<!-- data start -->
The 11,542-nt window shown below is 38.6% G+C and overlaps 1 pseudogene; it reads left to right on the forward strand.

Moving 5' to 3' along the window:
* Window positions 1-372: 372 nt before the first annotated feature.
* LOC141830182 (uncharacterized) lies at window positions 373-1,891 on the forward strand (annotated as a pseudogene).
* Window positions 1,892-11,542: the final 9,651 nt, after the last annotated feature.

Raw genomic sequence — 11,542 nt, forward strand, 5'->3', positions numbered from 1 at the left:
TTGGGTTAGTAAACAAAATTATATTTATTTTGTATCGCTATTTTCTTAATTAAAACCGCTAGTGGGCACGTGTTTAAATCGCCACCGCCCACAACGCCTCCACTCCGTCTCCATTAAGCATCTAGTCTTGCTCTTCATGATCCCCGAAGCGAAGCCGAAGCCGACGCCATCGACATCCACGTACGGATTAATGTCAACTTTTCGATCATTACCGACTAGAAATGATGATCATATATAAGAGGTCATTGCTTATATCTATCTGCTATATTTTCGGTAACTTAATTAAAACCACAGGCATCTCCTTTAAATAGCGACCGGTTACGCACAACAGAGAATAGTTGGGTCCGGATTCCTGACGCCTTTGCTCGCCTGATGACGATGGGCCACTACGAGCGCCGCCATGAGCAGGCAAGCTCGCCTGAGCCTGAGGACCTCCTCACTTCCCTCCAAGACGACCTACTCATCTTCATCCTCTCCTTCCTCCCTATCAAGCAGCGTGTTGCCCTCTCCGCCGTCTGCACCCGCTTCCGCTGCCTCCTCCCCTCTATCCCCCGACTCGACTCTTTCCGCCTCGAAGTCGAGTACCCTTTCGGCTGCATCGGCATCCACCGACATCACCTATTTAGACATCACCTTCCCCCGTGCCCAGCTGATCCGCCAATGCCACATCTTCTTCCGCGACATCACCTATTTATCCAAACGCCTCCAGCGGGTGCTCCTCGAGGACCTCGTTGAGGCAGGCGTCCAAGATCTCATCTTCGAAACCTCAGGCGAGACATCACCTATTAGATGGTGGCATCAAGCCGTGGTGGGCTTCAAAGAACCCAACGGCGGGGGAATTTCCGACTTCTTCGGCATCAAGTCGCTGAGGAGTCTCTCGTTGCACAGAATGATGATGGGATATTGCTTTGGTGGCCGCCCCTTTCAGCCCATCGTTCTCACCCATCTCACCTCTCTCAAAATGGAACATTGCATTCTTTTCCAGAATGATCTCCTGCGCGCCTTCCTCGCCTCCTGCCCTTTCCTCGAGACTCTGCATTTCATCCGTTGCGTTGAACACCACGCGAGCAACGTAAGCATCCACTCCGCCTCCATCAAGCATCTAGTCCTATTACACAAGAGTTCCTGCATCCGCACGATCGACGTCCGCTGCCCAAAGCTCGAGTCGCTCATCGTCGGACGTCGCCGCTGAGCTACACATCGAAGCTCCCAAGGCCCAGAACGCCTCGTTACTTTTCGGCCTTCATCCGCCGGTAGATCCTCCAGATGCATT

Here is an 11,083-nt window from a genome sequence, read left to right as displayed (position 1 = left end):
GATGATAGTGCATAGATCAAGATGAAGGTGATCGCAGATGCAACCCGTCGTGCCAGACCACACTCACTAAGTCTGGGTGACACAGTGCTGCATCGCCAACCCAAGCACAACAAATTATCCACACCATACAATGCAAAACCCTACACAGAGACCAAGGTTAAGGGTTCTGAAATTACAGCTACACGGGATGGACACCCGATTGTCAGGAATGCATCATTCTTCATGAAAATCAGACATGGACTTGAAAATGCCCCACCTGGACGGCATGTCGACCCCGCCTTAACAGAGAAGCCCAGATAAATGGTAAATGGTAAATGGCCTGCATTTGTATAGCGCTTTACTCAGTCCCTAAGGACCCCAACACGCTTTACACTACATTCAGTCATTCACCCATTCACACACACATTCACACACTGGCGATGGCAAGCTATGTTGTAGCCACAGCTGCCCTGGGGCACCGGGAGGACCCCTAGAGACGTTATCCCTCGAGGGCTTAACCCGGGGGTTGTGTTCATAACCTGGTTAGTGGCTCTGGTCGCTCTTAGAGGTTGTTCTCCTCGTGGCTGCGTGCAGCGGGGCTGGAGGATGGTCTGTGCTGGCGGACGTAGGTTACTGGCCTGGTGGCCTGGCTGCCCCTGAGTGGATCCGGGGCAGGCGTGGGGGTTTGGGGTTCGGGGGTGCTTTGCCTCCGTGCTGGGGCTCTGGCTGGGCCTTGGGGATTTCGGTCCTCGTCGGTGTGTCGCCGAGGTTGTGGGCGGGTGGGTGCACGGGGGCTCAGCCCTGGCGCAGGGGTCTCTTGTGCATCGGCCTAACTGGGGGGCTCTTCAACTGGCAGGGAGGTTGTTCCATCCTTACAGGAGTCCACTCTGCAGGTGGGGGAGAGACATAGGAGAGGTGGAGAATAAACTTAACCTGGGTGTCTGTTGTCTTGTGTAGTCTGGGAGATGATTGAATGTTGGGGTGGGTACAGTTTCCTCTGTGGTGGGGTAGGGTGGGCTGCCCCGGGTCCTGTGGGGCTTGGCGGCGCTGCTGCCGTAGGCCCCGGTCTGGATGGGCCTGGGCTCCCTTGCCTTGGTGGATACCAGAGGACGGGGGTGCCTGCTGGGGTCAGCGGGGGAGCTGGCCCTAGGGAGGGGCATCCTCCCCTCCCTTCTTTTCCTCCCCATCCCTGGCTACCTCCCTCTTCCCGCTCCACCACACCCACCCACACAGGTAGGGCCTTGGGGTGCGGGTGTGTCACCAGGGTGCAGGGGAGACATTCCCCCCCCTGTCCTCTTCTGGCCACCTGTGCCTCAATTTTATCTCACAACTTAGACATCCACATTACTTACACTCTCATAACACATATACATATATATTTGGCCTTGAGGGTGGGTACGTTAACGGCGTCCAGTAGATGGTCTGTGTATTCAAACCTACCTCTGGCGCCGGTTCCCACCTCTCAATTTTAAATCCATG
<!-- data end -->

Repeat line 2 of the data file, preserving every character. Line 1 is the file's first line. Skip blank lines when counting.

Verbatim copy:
Moving 5' to 3' along the window: